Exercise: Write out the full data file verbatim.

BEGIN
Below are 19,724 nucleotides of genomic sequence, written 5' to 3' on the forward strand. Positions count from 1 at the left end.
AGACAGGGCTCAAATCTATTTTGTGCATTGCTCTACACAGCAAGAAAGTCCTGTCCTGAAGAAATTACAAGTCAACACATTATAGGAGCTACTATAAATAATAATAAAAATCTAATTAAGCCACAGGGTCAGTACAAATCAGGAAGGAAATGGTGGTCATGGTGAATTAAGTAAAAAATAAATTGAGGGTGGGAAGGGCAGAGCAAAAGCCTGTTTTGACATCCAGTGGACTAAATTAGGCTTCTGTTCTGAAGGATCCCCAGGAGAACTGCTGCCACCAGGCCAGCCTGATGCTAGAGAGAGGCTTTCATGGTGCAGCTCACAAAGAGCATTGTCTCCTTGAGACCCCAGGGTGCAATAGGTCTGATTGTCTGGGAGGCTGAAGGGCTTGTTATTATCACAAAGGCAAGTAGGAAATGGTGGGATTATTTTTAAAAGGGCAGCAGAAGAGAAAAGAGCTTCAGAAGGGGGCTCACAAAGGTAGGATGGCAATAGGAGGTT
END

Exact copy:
Below are 19,724 nucleotides of genomic sequence, written 5' to 3' on the forward strand. Positions count from 1 at the left end.
AGACAGGGCTCAAATCTATTTTGTGCATTGCTCTACACAGCAAGAAAGTCCTGTCCTGAAGAAATTACAAGTCAACACATTATAGGAGCTACTATAAATAATAATAAAAATCTAATTAAGCCACAGGGTCAGTACAAATCAGGAAGGAAATGGTGGTCATGGTGAATTAAGTAAAAAATAAATTGAGGGTGGGAAGGGCAGAGCAAAAGCCTGTTTTGACATCCAGTGGACTAAATTAGGCTTCTGTTCTGAAGGATCCCCAGGAGAACTGCTGCCACCAGGCCAGCCTGATGCTAGAGAGAGGCTTTCATGGTGCAGCTCACAAAGAGCATTGTCTCCTTGAGACCCCAGGGTGCAATAGGTCTGATTGTCTGGGAGGCTGAAGGGCTTGTTATTATCACAAAGGCAAGTAGGAAATGGTGGGATTATTTTTAAAAGGGCAGCAGAAGAGAAAAGAGCTTCAGAAGGGGGCTCACAAAGGTAGGATGGCAATAGGAGGTT